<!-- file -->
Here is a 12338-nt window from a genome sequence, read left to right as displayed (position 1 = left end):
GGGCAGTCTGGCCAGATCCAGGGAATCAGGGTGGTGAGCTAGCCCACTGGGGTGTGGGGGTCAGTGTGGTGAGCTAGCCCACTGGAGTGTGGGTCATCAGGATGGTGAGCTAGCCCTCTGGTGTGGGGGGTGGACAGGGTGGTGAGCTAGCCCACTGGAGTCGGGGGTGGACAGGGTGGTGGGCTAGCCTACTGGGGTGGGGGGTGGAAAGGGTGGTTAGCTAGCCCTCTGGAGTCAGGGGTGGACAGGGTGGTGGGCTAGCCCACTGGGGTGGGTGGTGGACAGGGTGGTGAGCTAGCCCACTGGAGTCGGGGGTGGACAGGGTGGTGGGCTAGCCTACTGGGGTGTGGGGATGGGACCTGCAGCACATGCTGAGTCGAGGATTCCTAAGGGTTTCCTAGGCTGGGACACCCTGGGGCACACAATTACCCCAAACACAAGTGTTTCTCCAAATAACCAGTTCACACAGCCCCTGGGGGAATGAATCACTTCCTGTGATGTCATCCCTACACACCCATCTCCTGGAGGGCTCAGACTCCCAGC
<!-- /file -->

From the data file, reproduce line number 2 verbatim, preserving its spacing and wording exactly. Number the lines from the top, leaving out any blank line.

GGGCAGTCTGGCCAGATCCAGGGAATCAGGGTGGTGAGCTAGCCCACTGGGGTGTGGGGGTCAGTGTGGTGAGCTAGCCCACTGGAGTGTGGGTCATCAGGATGGTGAGCTAGCCCTCTGGTGTGGGGGGTGGACAGGGTGGTGAGCTAGCCCACTGGAGTCGGGGGTGGACAGGGTGGTGGGCTAGCCTACTGGGGTGGGGGGTGGAAAGGGTGGTTAGCTAGCCCTCTGGAGTCAGGGGTGGACAGGGTGGTGGGCTAGCCCACTGGGGTGGGTGGTGGACAGGGTGGTGAGCTAGCCCACTGGAGTCGGGGGTGGACAGGGTGGTGGGCTAGCCTACTGGGGTGTGGGGATGGGACCTGCAGCACATGCTGAGTCGAGGATTCCTAAGGGTTTCCTAGGCTGGGACACCCTGGGGCACACAATTACCCCAAACACAAGTGTTTCTCCAAATAACCAGTTCACACAGCCCCTGGGGGAATGAATCACTTCCTGTGATGTCATCCCTACACACCCATCTCCTGGAGGGCTCAGACTCCCAGC